Despite all the transformation going on, in a crisis it is crucial not to lose sight of the future and of your long-term strategy and goals. For example, take sustainability - at Nestlé, our purpose is to unlock the power of food to enhance life today and for generations to come and being a sustainable company is a key part of that. It is also a core element of our long-term strategy globally, both from a business perspective and the point-of-view of the consumer. Throughout the pandemic we have not only kept focused on our commitments, but actually advanced the efforts we have been making across our markets. For instance, in the US we have announced industry partnerships to reduce greenhouse gas emissions and made great strides in packaging innovation. These elements are very relevant for the planet and consumers expect it – and the pandemic has not and will not divert our attention from it, neither in the US or abroad.

Finally, so much has changed in this year. I hope that some of the new ways of addressing and embracing change, including the empowerment and agility in decision-making, will remain in the post-COVID-19 landscape.

Zooming in on the out-of-home trend that seems to have been disrupted, and the D2C trend that you highlighted: Will out-of-home dining see a rapid comeback? And how does your investment in Freshly (a service that delivers direct to the consumer fully prepared, fresh and healthy meals ready in under two minutes) fit in?


Consumers have gotten reintroduced to the enjoyment and comfort of staying and cooking at home and that will factor into how we as people come out of this period.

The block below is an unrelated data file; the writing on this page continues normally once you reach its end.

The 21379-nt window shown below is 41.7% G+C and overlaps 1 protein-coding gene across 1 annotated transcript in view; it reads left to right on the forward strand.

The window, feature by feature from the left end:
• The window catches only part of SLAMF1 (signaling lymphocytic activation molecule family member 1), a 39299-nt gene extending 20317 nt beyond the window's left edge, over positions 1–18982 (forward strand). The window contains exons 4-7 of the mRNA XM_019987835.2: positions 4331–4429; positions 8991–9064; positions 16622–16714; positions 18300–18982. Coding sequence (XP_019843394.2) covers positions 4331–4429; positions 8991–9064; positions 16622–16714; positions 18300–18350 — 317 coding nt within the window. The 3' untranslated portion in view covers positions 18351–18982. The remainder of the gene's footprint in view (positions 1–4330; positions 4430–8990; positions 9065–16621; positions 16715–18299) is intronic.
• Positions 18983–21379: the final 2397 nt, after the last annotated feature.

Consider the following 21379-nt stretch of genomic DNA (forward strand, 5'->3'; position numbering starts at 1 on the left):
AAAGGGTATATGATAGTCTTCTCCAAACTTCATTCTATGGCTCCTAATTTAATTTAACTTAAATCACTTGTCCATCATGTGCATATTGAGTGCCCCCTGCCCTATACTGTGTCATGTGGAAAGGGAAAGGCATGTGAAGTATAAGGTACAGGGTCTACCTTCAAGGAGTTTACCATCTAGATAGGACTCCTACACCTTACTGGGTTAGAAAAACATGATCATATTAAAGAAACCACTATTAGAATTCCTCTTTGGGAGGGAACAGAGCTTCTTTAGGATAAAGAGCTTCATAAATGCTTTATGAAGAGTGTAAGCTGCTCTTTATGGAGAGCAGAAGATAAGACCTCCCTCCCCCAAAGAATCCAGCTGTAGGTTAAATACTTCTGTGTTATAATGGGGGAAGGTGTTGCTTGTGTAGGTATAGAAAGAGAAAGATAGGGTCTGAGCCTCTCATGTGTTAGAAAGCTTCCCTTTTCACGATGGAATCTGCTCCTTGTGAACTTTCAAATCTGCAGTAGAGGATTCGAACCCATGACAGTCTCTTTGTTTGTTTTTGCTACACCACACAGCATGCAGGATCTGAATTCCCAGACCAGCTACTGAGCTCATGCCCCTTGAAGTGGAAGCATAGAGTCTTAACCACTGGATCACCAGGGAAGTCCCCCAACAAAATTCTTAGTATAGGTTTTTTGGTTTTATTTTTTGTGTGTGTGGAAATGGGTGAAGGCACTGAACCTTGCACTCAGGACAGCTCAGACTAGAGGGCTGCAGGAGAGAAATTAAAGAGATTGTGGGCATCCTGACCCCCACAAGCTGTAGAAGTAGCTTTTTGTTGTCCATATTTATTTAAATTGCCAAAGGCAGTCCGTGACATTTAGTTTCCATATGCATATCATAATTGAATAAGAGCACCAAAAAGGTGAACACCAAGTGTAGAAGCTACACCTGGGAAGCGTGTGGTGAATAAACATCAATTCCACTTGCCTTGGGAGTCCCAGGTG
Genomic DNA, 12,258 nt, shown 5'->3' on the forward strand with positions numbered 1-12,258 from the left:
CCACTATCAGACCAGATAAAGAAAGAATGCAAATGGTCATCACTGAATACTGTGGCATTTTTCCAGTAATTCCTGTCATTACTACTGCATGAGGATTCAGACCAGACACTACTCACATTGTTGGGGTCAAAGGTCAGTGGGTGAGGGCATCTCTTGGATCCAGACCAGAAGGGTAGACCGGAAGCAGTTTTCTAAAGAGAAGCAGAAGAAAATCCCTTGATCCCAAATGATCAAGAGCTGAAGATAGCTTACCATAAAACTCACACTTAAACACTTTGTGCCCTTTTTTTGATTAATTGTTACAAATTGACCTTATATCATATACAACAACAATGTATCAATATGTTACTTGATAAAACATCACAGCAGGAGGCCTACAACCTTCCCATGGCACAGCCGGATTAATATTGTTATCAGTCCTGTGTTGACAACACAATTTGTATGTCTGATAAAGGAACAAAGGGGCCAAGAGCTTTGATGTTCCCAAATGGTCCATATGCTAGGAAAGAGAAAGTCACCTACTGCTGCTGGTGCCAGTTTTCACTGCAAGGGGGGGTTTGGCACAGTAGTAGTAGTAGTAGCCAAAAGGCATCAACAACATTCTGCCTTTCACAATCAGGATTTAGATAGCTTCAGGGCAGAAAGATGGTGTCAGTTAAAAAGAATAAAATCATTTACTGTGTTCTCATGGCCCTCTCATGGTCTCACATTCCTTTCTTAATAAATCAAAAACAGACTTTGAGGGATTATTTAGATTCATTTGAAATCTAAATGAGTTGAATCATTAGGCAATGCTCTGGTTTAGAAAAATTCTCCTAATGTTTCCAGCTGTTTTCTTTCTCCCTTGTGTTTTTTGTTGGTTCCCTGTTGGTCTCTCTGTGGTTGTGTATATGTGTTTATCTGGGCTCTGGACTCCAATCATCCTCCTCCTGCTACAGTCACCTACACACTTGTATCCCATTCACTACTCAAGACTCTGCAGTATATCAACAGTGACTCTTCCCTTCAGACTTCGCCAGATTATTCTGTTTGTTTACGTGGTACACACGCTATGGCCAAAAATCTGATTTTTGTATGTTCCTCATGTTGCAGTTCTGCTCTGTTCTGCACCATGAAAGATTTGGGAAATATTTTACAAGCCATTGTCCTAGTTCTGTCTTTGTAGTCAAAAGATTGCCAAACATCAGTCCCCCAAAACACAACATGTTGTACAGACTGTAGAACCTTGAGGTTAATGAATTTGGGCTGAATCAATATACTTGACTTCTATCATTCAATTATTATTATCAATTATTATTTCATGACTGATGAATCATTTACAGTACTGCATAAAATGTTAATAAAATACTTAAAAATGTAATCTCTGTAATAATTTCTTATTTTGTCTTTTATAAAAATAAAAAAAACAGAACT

Out-of-home dining will come back, but it will continue to face some challenges. Right now, there’s a lack of comfort among consumers about eating out that will take a bit of time to wear off. In the long term, we believe part of the consumption that shifted in home will stay – people will slowly start to look for out-of-home experiences when they feel comfortable, but their habits and preferences as to how they balance in-home and out-of-home time may have shifted. Consumers have gotten reintroduced to the enjoyment and comfort of staying and cooking at home and that will factor into how we as people come out of this period. Also, many operators in the out-of-home dining sector are potentially struggling financially. All in all, it will require a lot of partnerships between out-of-home operators and others to work together to rebuild and reimagine the out-of-home dining sector. That said, some of the out-of-home channels are starting to bounce back, which is great to see.